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Common mistakes tutorial writers make

#1 They start with their own personal background.

Sorry if it hurts your ego, but no one is looking for your tutorials to learn more about you.

I'm a blah from blah and I do blah. I was doing blah because I needed blah and then blah happened and I got stuck. After blahing around for a while, I figured out blah and I thought I'd write down these steps in case they help anyone else"

Just skip it. People aren't here for your background any more than they are when googling for recipes. Overall, keep yourself out of the tutorial as much as possible - the reader should be the main character with you in the background helping out when required.

#2 They include too much context

In order to understand how to use this Python library, you should first understand what Python is. To understand Python, let me just teach you all of programming quick, but to understand that you need to know what a CPU is...

Assume your reader had the same knowledge that you had before you learned the specific thing that the tutorial is about. Don't teach them the basics - they can go through a syllabus for that.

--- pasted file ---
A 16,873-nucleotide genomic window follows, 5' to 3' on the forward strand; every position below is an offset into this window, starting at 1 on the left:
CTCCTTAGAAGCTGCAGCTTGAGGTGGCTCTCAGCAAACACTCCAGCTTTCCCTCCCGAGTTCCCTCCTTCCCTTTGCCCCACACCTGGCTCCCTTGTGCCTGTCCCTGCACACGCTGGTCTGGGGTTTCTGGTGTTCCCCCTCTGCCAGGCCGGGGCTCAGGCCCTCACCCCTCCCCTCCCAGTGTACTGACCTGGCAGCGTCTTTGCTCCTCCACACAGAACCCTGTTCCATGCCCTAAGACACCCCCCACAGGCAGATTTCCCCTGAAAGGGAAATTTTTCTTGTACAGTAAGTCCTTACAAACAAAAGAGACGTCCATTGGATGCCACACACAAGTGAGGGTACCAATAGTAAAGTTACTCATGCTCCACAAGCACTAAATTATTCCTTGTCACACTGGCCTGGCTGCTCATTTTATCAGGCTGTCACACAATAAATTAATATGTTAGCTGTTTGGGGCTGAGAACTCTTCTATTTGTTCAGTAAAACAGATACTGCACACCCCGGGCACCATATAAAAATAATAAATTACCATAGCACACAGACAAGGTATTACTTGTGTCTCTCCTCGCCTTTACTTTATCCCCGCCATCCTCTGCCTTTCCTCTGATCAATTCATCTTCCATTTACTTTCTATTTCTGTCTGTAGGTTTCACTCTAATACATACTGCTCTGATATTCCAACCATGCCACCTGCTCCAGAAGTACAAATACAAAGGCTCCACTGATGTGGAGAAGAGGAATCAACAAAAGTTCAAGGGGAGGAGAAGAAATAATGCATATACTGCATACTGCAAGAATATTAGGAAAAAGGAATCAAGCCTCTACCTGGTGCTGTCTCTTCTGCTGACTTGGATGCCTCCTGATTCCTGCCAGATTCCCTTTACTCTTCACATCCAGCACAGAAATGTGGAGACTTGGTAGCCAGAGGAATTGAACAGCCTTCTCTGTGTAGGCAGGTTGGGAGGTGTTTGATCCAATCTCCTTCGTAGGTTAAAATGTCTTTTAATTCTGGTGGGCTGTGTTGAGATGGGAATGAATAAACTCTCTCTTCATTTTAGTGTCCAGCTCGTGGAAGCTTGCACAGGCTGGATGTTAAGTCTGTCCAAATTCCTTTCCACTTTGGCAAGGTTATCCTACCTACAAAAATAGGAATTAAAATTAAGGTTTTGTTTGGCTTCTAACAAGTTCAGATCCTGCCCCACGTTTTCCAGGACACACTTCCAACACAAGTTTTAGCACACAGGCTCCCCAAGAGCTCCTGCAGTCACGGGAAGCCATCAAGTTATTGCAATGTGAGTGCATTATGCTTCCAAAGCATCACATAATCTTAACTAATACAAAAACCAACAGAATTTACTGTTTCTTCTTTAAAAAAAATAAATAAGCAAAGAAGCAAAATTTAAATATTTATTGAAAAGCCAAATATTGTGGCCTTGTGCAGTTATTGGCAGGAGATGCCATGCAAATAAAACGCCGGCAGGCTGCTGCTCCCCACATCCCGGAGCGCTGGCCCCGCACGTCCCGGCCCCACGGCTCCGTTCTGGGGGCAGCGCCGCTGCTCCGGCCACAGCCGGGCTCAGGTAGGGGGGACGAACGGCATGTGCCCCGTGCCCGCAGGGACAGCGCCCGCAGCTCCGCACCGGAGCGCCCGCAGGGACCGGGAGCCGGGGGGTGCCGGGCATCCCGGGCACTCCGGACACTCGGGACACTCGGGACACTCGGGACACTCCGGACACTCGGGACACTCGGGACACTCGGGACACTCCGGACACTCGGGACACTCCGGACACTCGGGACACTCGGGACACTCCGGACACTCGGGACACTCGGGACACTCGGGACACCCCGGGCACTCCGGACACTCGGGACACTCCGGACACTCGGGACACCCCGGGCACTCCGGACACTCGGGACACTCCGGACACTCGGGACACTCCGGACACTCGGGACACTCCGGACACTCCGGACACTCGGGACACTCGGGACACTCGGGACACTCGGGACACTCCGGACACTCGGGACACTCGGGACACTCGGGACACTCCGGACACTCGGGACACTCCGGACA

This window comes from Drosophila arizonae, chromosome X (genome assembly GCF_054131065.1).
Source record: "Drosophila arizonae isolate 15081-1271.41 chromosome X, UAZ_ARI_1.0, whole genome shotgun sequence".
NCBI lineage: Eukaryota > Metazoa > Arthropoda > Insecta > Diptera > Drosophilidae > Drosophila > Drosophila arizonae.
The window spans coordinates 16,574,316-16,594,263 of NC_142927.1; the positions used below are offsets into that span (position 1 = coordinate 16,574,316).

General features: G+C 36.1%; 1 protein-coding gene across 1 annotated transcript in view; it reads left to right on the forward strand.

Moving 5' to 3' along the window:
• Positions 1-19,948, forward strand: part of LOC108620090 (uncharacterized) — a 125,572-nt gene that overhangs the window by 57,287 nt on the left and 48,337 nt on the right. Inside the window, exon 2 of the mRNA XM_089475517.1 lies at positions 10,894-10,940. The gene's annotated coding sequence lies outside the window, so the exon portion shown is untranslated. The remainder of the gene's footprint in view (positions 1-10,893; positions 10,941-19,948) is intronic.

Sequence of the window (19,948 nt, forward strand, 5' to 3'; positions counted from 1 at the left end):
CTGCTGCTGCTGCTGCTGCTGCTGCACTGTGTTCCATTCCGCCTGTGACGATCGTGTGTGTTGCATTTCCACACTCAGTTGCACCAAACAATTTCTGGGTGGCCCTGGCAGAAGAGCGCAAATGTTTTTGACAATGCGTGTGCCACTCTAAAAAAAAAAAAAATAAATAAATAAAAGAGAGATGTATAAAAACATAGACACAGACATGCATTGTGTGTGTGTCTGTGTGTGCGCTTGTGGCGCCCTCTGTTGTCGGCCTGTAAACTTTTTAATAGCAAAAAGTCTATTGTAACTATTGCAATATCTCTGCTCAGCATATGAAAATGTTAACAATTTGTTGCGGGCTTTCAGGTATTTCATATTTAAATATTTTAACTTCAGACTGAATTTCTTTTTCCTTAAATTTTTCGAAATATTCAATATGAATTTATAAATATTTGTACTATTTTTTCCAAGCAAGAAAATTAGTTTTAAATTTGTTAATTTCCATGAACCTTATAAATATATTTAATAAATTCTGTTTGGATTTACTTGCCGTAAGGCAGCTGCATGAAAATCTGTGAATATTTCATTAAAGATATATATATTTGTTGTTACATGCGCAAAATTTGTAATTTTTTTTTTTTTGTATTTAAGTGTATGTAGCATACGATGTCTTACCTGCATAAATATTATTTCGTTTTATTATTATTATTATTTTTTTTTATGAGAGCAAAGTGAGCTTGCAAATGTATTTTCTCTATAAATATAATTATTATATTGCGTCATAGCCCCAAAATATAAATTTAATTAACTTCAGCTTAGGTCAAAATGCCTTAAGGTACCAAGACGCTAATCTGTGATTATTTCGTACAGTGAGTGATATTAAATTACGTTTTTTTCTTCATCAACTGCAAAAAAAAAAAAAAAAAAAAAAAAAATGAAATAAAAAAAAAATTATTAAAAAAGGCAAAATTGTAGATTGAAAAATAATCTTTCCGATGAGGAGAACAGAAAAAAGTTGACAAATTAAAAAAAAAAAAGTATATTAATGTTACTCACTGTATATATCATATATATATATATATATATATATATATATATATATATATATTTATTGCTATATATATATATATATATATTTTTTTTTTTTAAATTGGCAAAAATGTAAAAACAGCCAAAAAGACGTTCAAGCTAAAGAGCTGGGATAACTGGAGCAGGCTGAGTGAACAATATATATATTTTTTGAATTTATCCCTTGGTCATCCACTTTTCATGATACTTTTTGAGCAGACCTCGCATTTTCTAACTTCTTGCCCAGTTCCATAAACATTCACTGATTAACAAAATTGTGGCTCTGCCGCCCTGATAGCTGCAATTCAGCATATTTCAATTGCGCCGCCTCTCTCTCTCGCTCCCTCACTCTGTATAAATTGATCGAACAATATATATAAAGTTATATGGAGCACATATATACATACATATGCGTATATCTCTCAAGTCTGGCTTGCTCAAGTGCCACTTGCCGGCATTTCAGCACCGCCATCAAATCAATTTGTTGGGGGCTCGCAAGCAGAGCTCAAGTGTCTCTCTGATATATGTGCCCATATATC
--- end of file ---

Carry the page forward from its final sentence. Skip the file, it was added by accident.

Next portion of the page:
#3 They include too little context

And then just run the foobar command and everything will magically happen in the background.

"Wait what isn't that the opposite of the previous point?"

Yep, and it's the hardest part of tutorial writing. Predicting at which point your reader will get bored (and reigning in the context) and where they will stumble and fall (and providing just a little bit more). As a rule of thumb, never provide context that is two steps removed (context for the context for the subject matter), but it' a grey area and very hard to define. Practice makes perfect.

#4 The tutorial is too short

It's hard to say something meaningful in less than around 1500-2000 words. If you 'run out' of things to say at < 1000 words, it's likely that you need to either a) make the project a bit more complicated or b) explain some of the steps in more detail.

#5 They provide information that is accurate but only useful if the reader already understands it

Often once a writer has done enough research to understand a topic, they provide a very terse (correct) explanation, but one which they would initially have found confusing without the previous research. You should constantly be aware of and fight the 'curse of knowledge' - try to provide the resource that you would have wanted without your current knowledge.